On the DataTables blog you will find news, announcements and tutorials about DataTables and its suite of extensions. New posts are published (usually!) monthly, with additional news items in between.
A web-based CRUD system such as Editor is by its very nature concurrent - i.e. multiple users could be updating data at the same time. Those users might be in the same office, or they might be on opposite sides of the world, but one thing you don't want to happen is for one user to make updates to a row, then have another user undo those changes by submitting information without realising it has changed already.
Ultimately the best solution for this is to update the data in the table in real-time - that is a complex topic and something we will be exploring in future (stay tuned!), but in this post I would like to introduce a mechanism that can be used with minimal code effort and no disruption in an existing code base: refreshing the data for the row(s) to be edited when the user triggers editing on a row.
To do this, we'll develop a new Button that can perform this action before triggering editing, in a reusable component. The result is shown below (note that this looks very similar to standard editing in Editor, but an Ajax request is used to refresh the data when clicking Edit. A second browser window showing this page can be used to create your own form of concurrency, updating the data from one in the other:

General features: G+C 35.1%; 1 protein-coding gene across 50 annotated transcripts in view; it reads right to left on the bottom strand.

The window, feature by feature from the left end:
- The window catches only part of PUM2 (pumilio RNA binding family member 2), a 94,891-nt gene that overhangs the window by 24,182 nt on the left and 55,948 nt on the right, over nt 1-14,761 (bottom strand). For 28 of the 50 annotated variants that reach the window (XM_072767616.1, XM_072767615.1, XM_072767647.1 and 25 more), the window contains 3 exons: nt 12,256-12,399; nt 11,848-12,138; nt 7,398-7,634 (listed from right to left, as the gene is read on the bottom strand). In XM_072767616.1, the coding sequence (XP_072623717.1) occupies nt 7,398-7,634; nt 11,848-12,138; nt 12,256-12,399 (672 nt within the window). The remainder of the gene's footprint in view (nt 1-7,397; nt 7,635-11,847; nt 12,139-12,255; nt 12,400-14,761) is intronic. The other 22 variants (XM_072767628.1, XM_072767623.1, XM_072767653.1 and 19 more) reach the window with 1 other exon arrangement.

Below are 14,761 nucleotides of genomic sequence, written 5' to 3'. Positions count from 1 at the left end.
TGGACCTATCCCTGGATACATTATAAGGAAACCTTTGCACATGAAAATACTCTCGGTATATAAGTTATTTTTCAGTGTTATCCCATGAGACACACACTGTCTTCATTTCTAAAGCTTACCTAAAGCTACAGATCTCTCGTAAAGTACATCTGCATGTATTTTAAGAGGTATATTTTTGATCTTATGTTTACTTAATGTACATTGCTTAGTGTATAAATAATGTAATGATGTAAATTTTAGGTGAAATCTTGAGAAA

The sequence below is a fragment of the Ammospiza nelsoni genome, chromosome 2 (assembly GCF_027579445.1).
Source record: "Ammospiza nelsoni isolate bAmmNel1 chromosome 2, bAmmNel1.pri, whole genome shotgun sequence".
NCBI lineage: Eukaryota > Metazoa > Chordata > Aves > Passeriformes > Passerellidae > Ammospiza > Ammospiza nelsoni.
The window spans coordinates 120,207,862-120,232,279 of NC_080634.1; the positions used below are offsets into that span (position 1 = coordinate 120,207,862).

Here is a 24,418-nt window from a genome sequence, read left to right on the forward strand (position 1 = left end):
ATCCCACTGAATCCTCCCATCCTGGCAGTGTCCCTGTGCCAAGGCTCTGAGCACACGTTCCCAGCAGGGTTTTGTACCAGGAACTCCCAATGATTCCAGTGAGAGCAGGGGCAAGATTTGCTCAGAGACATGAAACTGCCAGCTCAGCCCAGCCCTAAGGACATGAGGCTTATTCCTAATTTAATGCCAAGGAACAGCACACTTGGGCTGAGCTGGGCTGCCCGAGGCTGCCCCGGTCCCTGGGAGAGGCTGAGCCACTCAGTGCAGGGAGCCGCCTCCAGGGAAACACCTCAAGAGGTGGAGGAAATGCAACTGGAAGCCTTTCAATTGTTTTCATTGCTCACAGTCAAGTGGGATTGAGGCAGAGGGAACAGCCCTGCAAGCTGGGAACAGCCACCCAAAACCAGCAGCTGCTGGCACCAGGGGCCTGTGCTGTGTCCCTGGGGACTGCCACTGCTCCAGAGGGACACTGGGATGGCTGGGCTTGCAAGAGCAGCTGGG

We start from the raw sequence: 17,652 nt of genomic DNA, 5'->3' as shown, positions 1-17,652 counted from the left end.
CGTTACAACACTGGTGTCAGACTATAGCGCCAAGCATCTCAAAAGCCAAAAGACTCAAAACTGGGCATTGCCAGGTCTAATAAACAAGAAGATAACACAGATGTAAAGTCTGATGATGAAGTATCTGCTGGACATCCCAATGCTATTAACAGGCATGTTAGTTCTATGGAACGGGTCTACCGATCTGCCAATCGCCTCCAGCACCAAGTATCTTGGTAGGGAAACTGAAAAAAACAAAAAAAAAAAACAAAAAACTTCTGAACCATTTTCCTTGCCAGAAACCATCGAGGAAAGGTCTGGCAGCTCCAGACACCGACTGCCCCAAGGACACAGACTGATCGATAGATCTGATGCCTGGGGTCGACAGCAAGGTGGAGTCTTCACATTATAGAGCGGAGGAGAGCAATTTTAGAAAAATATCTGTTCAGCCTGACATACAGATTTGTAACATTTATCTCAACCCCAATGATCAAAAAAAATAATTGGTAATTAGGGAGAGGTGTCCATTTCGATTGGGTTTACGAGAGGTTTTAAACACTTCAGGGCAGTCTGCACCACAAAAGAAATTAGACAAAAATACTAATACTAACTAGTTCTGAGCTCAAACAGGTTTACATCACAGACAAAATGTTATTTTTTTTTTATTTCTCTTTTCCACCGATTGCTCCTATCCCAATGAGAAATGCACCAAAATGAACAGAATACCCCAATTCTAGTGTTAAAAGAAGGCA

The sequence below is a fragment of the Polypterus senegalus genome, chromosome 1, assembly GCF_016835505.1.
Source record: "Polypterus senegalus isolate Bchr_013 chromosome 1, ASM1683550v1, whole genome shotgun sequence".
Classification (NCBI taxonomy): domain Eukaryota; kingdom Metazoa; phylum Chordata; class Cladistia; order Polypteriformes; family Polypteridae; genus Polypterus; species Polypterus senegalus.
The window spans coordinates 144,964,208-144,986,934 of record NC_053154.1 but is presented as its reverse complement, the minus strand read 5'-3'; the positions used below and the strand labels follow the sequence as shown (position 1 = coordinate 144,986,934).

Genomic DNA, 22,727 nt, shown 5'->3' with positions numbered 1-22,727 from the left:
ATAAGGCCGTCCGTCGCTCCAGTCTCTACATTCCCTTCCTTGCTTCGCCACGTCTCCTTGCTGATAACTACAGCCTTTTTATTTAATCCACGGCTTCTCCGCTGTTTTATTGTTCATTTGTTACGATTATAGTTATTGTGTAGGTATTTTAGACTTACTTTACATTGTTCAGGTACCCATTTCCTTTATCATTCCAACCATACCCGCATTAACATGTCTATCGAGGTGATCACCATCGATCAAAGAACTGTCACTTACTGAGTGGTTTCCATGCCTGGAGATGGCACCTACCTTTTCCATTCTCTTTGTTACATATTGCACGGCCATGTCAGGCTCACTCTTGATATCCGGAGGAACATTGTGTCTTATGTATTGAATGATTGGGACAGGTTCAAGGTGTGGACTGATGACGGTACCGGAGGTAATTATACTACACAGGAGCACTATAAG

There's been several forum questions recently asking how to configure DataTables or Editor within a WordPress website. This blog post provides a simple demonstration to quickly get DataTables and Editor working on your page. In this demonstration we show how to install DataTables in WordPress using two different methods:
- Direct script inclusion for fine grained control
- TablePress - a WordPress plug-in by Tobias Bäthge for a fully integrated DataTables / WordPress editing environment.
We also discuss how to install and configure Editor using direct inclusion.
Happy New Year everyone. Last year we took a bit of a step back from the blog while focusing on other aspects of DataTables, the extensions and support, but in 2019 we will be more regular with blog posts. To get us started we are going to revisit the Editor parent / child post. Parent / child editing is quite a popular topic for when you have one-to-many database structures, letting end users edit data from both tables on a single page.
The most frequent question about the previous post is "how do we do this with child rows, rather than having a child table always shown?" So that's what we are going to explore in here. As a quick start, here is the result we are aiming for: